Roche is set to spend $2.4 billion to buy the rest of genomic profiling company Foundation Medicine. The deal will further Roche’s precision medicine plans while allowing Foundation to retain autonomy and continue to work with other biopharma companies.
News of the agreement comes three years after Roche paid $1 billion for a 56% stake in Foundation. The value of that stake increased sharply over the past year as Foundation filed for and secured an FDA nod and Medicare coverage for pan-cancer FoundationOne CDx diagnostic. With Foundation trading at more than three times its 52-week low, Roche has decided to make its move.
Roche has offered $137 to get the deal done. That is a 29% premium over Foundation’s closing price on Monday, and a 68% premium over the volume-weighted average for the past 90 days. Foundation has agreed to the merger, which values it at $5.3 billion.
In return for its outlay, Roche will reap the potential financial and strategic benefits of owning a firm that is well placed to address the testing component of the growing precision medicine sector. The NGS-based FoundationOne test approved last year positioned Foundation to provide an accelerated, de-risked companion diagnostic option to cancer drug developers.
Since then, Foundation has landed companion diagnostic deals with Merck and Pfizer. Roche will leave Foundation free to continue serving these and other customers while providing support to help it grow. Foundation has previously talked up how Roche, under the previous relationship, could cut the time and resources required to expand overseas.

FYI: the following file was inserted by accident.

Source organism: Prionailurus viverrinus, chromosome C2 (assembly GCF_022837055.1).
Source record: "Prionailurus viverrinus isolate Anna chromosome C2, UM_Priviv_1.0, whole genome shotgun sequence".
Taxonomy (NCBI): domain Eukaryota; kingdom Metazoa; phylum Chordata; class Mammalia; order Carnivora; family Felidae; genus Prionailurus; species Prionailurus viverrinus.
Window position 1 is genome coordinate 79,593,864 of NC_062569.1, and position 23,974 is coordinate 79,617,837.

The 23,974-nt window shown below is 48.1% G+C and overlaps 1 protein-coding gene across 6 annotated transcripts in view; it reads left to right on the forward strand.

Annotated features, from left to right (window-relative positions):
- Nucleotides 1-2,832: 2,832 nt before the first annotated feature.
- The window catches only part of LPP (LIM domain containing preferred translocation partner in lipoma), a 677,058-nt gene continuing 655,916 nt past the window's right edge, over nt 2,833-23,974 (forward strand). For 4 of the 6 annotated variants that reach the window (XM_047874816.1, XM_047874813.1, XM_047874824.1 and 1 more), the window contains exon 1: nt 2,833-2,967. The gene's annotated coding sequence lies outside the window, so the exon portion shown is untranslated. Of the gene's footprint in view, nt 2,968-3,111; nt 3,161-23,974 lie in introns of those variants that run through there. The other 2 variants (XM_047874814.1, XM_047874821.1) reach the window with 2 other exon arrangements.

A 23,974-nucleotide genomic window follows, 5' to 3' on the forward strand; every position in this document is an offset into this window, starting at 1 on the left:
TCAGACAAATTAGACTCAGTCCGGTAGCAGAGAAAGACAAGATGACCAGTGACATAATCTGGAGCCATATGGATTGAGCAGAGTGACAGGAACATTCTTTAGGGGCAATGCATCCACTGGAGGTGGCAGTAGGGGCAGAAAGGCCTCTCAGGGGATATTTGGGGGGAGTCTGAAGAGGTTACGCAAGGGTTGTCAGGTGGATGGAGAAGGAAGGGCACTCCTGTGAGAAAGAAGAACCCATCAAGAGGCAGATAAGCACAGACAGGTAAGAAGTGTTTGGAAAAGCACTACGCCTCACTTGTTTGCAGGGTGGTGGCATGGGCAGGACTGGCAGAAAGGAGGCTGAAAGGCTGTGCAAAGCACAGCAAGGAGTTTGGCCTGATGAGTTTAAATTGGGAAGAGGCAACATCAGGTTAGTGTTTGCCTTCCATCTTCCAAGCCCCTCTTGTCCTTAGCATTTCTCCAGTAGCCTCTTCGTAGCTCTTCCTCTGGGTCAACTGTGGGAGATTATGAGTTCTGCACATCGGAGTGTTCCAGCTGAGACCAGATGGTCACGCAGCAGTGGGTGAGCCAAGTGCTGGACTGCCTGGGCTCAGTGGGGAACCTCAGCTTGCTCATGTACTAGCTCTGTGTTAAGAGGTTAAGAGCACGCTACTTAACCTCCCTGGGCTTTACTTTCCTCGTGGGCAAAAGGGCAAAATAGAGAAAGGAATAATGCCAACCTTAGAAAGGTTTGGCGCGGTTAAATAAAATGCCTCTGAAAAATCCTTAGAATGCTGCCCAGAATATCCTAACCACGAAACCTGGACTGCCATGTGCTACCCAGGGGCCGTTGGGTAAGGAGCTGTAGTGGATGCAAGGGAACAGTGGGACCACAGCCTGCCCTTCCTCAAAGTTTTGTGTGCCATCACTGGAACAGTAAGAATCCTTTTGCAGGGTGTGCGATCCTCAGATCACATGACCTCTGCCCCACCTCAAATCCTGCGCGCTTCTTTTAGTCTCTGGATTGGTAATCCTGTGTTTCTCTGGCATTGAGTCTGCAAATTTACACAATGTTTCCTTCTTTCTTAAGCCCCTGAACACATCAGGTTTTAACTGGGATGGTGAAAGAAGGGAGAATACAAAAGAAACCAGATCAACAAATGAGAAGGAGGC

Roche’s willingness to have an arm’s length relationship with Foundation echoes the approach it is taking with Flatiron Health, the oncology EHR startup it agreed a $1.9 billion deal for in February. In both cases, Roche is betting tightening its ties to the sources of oncology information will improve its ability to profitably develop and deliver cancer drugs. But opting against forcing the companies to serve it exclusively.
Vontobel analyst Stefan Schneider thinks the Foundation deal can yield multiple benefits for Roche.
“This isn’t only an advantage for the patients, but also should allow Roche to have more effective and targeted drugs, which should improve drug development and ultimately pricing power,” Schneider told Reuters.